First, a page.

|Guess how many of those stories don't feature the Doctor at all.|
Ace and Sailor Jack: On the Overland - Al B Dickenson
Another NA-style epic and prequel to the equally-gargantuan The Boys Upstairs, the very premise was so off-putting I could barely face reading it regardless of the quality. Even the fact the narrator seemed convinced Ace was a man doesn't entice me. There's gangsters, a train, the Doctor being manipulative, if that's enough encouragement, enjoy. I didnt.
It’s Only Hydrus If I Fail - David Hogan
A corrupt dystopian colony is overthrown by the Fifth Doctor, Nyssa, Tegan and Adric while those on the ground watch on in bewilderment. Despite some flair and wit, there are no surprises and the story unfolds as predictably as a falling stack of dominoes.
When Harry Met Lucy - Samuel Marks
Shortly before the events of The End of Time, Martha gets the lowdown from Lucy Saxon about life with her husband over the Season 3 finale. By necessity covering a lot of ground already explore, Master/Lucy fanfics have picked the best ideas already. Lucy Saxon's life sucked before, during and after and while there is a surprising ending the road getting there is straightforward and dull.
A Dream of Horror - Andrew Jero
A near-death experience for Nyder - if that's what actually happens - ensures this story lives up to its name in this Prisoner-esque like questioning of reality. While it's frightening and unsettling, it has no answers, offers no clues and the Doctor has nothing whatsoever to do with it.
The Irregularity - Jake Reynolds
Bad Wolf told through the eyes of the Controller. Great prose, but another piece written around a minor character in a RTD season finale so there are no twists or surprises.
Of Death - Philip Boyes
Only Jangy Giggins would be bold enough to write an epic novella formatted to such a professional degree based entirely on an offhand comment by Joshua "Lemon Bloody Cola" Wynne that he would like to be stabbed to death by Hannah Murray. A solo older Seventh Doctor encounters a hilariously gothic ancestor of Ben Chatham who is being haunted by his descendent's demise in a Hannah-Murray-knife-massacre. Lovecraft, Sparacus and LBC implode in a story so well written hardly anyone would realize it's a pisstake of the Land of Fiction's most infamous son.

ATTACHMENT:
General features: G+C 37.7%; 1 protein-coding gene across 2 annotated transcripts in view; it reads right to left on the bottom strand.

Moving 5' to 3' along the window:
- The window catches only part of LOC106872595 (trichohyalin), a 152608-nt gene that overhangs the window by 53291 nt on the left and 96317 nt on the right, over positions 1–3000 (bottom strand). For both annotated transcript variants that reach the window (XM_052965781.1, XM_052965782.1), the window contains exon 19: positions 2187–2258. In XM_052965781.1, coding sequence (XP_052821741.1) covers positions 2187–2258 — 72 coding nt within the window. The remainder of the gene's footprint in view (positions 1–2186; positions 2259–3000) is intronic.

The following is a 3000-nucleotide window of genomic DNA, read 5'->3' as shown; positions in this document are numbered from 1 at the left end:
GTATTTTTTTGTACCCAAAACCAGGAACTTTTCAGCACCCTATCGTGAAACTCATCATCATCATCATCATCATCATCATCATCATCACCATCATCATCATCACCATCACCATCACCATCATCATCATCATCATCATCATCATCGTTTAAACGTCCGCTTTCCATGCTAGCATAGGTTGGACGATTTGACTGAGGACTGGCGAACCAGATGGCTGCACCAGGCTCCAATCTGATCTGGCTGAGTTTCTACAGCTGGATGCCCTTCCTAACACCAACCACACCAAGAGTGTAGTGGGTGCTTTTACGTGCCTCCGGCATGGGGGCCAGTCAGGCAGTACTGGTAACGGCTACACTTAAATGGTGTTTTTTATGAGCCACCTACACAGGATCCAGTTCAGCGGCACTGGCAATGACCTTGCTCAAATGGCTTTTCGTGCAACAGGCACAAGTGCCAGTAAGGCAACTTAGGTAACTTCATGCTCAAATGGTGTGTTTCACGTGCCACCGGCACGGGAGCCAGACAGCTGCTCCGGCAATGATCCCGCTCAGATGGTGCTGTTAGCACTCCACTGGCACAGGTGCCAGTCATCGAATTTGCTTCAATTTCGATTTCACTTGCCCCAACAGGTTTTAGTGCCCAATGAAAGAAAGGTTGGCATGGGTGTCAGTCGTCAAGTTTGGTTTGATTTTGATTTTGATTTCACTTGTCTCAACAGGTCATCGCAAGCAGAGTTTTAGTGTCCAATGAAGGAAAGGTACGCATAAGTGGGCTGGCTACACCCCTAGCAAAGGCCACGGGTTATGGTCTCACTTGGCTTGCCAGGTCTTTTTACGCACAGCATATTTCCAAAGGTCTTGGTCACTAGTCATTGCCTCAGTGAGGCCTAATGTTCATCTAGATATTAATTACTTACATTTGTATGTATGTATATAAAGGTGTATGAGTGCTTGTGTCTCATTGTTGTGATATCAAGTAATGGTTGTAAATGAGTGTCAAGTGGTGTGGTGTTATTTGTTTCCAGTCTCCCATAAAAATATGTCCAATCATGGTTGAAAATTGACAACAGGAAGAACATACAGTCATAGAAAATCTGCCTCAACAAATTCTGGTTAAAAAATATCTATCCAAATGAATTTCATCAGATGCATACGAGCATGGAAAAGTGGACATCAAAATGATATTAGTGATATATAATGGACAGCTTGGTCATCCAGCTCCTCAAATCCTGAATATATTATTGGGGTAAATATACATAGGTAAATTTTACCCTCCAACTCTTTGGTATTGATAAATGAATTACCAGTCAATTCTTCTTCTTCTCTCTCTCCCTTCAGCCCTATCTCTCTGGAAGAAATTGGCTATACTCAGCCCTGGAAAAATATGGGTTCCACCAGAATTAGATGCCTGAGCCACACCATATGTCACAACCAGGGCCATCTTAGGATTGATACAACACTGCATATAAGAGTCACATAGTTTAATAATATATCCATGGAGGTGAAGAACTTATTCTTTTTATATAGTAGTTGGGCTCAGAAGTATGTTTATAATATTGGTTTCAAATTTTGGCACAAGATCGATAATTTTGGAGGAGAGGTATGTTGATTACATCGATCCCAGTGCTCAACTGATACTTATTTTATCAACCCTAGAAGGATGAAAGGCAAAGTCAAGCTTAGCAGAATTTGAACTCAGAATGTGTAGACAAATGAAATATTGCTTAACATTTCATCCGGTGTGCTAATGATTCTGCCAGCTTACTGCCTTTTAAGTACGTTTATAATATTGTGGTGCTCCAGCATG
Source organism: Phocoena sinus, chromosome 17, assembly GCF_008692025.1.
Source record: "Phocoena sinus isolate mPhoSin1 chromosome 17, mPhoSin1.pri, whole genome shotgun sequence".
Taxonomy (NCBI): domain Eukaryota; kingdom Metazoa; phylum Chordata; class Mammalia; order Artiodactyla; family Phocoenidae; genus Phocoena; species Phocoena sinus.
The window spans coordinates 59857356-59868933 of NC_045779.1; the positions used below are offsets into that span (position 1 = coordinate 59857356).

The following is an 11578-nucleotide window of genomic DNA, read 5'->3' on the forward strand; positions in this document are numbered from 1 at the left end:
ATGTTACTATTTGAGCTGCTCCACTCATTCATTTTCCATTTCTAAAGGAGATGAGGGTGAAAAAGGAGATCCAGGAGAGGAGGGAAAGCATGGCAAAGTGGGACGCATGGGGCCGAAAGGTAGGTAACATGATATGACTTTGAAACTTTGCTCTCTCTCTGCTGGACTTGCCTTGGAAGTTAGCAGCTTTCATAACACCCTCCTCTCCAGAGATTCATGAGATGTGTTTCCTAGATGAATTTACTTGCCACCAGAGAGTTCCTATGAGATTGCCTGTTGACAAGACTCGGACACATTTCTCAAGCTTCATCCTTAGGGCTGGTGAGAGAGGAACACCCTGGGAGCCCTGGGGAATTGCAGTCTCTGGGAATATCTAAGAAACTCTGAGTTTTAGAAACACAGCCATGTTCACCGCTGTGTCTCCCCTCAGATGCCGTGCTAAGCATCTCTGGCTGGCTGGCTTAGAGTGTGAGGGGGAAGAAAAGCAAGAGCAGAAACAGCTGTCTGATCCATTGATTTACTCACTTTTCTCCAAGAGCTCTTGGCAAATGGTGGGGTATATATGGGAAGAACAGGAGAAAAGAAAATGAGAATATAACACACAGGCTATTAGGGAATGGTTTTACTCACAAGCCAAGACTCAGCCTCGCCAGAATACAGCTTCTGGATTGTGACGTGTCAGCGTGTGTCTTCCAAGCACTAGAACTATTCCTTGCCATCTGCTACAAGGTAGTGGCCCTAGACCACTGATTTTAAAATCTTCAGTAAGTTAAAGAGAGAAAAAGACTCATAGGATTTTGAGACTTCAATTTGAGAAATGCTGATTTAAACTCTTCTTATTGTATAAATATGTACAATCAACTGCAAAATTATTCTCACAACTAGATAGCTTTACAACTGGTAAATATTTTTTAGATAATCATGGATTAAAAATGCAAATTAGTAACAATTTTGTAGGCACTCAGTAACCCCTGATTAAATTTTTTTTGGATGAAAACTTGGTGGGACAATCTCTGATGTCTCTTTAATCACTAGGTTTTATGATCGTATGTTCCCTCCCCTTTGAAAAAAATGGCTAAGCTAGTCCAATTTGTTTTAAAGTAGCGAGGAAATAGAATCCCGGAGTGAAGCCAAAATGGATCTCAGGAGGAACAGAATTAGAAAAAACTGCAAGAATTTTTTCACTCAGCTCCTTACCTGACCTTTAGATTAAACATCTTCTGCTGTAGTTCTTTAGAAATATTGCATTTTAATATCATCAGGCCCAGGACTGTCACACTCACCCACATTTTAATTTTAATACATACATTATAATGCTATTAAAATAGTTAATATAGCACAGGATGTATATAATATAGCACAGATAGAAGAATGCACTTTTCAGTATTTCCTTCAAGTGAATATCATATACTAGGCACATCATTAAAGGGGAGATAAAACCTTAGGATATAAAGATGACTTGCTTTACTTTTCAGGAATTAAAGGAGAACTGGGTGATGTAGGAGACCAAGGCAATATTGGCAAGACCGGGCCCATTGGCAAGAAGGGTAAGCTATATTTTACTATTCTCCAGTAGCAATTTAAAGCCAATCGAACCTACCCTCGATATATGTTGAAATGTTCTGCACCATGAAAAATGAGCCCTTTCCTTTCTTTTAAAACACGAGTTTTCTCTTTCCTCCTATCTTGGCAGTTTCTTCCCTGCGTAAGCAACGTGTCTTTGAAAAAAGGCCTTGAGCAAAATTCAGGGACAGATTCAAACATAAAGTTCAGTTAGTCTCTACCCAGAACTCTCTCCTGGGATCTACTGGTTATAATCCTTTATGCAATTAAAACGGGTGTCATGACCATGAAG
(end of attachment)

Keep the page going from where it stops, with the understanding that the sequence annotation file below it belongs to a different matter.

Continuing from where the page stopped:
The Lonely Ass
Blink retold by Larry Nightingale and his encounters with Clive Finch, LINDA and Amy Pond. Entertaining, fun and gives the Weeping Angels the brilliant nickname of "the Stone Bastards" but it doesn't add much to the TV story or the character.
Horrors of the Mind - Elinor Ekman
Dr. Todd from Kinda returns in another dream-reality tale of scientists, Daleks and the Fifth Doctor and Turlough. Although the set-up is interesting and unusual, the main character is so different from her last appearance she might as well have been someone else and it commits the cardinal sin of having her knocked out and missing the resolution of the story. Nonetheless, there's real potential here.
...He Kindly Stopped For Me - Andrew Weston
The Eleventh Doctor and Clara encounter the sole survivor of a terrible war. A neat short tale, with the nature of the narrator being kept secret until the end and probably the only story that really gets the object of the exercise, showing someone's life entirely changed by a brief encounter with the Doctor.
Logan’s Run - Samuel Marks
A lovely sequel to Season 1's The Devil's Rock as the Tenth Doctor and Logan Hawk (the pretend space adventurer actually completely out of his depth) encounter a planetary catastrophe engineered by a Sycorax and Logan finds himself having to finally walk the walk after talking the talk. It takes a leaf out of BF's book by creating a new companion (or rather recurring character) and if Logan were to return in future tales I for one would certainly not complain.
And in the usual final analysis:
Highlights - Of Death, ...He Kindly Stopped For Me and Logan's Run
Lowlights - none of them were truly awful, but the rest weren't successful while AASJOTO of course couldn't even provide enough enthusiasm to read it.
Following on from The Epistles of the Enemy, it is clear that the format can only been tampered with so much and Logorrhea of the Lookers-On has granted a formula that constantly threatens to alienate the reader. Three stories fail to do more than put spins on TV episodes, keep the Doctor at such a distance that you'd be forgiven for being surprised when he turns up at all. Creating brand new characters who go through a proper arc and tell an exciting sci-fi romp at the same time is not easy and it's easy to spot which ones went where. Ultimately, the whole saga lacks the memorable punches or even interesting takes on the Doctors themselves with the Fifth making any impact.
Better luck next time.